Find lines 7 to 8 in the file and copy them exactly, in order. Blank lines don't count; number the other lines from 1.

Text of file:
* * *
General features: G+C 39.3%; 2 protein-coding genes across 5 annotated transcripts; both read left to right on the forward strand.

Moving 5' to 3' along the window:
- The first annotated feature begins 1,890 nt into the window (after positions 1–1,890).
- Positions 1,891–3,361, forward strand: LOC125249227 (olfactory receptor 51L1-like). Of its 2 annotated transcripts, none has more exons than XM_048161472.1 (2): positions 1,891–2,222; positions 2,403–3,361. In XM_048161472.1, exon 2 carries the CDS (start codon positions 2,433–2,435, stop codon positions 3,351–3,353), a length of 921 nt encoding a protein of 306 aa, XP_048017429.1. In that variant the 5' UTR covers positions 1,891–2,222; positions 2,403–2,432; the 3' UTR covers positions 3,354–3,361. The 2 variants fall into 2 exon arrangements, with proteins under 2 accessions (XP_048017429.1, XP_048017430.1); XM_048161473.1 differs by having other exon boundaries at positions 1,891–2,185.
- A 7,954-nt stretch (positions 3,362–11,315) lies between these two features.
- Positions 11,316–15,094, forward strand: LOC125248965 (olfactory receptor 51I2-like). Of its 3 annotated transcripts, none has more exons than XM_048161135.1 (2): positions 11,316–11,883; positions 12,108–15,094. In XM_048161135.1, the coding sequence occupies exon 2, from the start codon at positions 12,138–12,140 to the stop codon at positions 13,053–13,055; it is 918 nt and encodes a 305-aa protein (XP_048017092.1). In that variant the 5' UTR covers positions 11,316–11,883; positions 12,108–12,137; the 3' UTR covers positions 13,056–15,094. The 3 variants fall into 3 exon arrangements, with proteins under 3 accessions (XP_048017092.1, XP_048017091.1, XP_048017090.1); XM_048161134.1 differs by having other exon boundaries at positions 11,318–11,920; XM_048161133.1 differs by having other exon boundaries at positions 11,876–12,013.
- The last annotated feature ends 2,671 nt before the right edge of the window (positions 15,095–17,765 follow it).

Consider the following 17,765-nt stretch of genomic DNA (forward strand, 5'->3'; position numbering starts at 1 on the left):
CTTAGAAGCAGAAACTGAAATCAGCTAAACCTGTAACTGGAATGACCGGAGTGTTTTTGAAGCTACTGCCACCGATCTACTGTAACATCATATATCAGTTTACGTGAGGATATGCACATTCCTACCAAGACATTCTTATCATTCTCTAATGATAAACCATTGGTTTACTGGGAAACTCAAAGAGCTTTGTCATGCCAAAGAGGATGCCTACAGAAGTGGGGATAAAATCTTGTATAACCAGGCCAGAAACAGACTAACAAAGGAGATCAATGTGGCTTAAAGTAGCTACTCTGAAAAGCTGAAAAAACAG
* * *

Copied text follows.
- The last annotated feature ends 2,671 nt before the right edge of the window (positions 15,095–17,765 follow it).

Consider the following 17,765-nt stretch of genomic DNA (forward strand, 5'->3'; position numbering starts at 1 on the left):